SPEECHES and ear-shattering music have been replaced by invective and criticism as Serbia's opposition debates the outcome of the largest and longest protest against communist President Slobodan Milosevic in his five-year rule.
"I feel I stood before people who won a great victory," said Vuk Draskovic, the charismatic leader of the Serbian Renewal Movement, the vanguard of the Democratic Movement for Serbia, which sponsored the eight-day rally and nightly marches.
But critics of the coalition, known by the acronym DEPOS, stressed that the so-called "St. Vitus Day Meeting" ended Sunday without achieving any of its goals, because it failed to mobilize the "critical mass" of a half-million people its organizers boasted they would rally to force President Milosevic from office.
"There were no results in the sense of overthrowing Mr. Milosevic," said Ratomir Tonic, the president of the liberal Republican Club, a partner in the small but influential four-party Civic Alliance, many of whose leaders refused to join the rally.
The crowds of up to 150,000 people, the lack of any specific program of action, and the organizers' refusal to confront the thousands of riot police deployed near the rally site posed no threat to the regime, he and other opposition leaders said.
"You have to have something to scare the government with. They didn't," said Nenad Canak, the president of the League of Social Democrats, which maintains a strong base in the restive, nominally autonomous province of Vojvodina.
There are more than three-score opposition parties in Serbia, ranging in strength from Mr. Draskovic's Serbian Renewal Movement and the Democratic Party, through the Civic Alliance, to organizations whose memberships consist only of their leaders.
Most share demands for the resignation of the regime, an end to state control of the news media, the formation of a "government of national salvation," and elections for an assembly that would write a new constitution.
But that is where their unity ends and the feuding begins.The debate highlights the ideological, strategic, and leadership feuds that continue to divide Serbia's opposition groups long after their counterparts have replaced communist regimes elsewhere in Eastern Europe.
The disputes have been a boon to Milosevic as he struggles to contain the potentially explosive political and economic disasters wrought by his sponsorship of the Serbian uprisings in Croatia and Bosnia-Herzegovina.
Many opposition groups, including DEPOS, have yet to offer concrete programs capable of winning over Serbia's masses of peasants and workers, restricting their appeals only to criticism of Milosevic.
The parties call for an end to the conflicts in Bosnia-Herzegovina and Croatia. But while privately saying Serbia should recognize the independence of the two former Yugoslav republics, they have not taken the risk of publicly advocating such steps.
Virtually all advocate Western-style economic reforms, but none have produced specifics on how to reverse the republic's plunge into total economic collapse.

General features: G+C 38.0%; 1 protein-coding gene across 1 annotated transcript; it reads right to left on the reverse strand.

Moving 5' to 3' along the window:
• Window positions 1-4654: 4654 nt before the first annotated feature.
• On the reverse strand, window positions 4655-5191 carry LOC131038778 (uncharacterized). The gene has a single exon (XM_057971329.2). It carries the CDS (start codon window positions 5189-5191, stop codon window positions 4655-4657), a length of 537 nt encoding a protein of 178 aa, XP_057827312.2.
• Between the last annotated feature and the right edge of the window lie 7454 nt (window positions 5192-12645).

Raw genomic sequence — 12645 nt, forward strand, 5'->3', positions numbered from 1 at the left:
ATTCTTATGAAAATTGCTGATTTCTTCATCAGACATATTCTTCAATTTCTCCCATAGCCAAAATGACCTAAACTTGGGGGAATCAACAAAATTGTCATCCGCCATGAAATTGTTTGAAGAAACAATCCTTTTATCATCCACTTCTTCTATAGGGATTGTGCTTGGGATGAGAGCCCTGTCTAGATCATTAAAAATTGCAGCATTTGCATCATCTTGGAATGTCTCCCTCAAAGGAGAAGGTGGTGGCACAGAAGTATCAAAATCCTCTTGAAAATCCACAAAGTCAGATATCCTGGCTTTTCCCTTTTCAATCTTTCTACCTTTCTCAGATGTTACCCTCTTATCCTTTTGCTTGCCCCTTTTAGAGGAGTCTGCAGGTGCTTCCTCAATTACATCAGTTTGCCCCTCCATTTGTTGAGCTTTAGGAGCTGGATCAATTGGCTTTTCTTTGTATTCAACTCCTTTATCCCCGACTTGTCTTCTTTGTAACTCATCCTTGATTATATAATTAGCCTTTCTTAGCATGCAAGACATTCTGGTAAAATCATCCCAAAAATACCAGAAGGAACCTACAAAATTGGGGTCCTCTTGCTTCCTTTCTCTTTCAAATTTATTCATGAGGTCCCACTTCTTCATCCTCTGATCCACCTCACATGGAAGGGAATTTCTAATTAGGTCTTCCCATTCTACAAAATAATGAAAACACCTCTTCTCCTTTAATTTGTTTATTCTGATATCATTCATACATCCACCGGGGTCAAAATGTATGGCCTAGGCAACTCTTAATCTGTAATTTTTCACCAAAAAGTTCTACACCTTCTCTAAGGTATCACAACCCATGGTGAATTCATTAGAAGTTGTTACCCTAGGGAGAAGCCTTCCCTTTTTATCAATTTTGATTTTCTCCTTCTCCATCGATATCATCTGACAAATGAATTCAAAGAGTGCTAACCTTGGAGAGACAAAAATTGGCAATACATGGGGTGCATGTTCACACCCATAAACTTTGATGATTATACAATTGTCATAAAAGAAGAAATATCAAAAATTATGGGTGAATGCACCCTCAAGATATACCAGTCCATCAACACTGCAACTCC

And those parties that have detailed agendas lack any significant following among undereducated Serbs lulled into a political stupor by almost a half century of communism followed by Milosevic's Serbian nationalist revival.
Furthermore, the most prominent opposition leaders, including Draskovic, carry the stigma of being former Communists.
Most were also fervent supporters of Milosevic when he first took power by vowing to restore "Serbia's pride" and launching repressive crackdowns on the secession-minded ethnic Albanian majority in the province of Kosovo.
For those reasons, the mainstream parties have been deprived of the potent support of Belgrade University students and faculty, who have remained aloof from political affiliations in pursuing a more than three-week-old strike for the regime's ouster.
"We are opposed to the parties. I think we will be more successful because our past is clean and our future is clean," said Aleksandra Ilic, a 20-year-old law student.
Draskovic's party is by far the largest and best organized, and his crowd-drawing abilities and fiery rhetoric are essential to any successful anti-Milosevic movement.
But in joining DEPOS, Draskovic aligned himself with prominent old guard nationalists who helped bring Milosevic to power and are believed to have broken with him only because of his failure to carry the Serbian uprisings in Croatia and Bosnia-Herzegovina to successful conclusions.
In addition, Draskovic's strong advocacy of the restoration of the Serbian monarchy has alienated other potential partners in DEPOS, including half of the leadership of the Democratic Party, the only other opposition group of major strength.
Many opposition leaders outside DEPOS also fervently objected to the strong Serbian nationalism of the eight-day rally, including the presence of paramilitary groups in camouflage uniforms and militarist slogans, flags, and songs.
"People are sick and tired of nationalism and nationalist concepts. They want money, bread, and peace," said Mr. Canak, the president of the League of Social Democrats.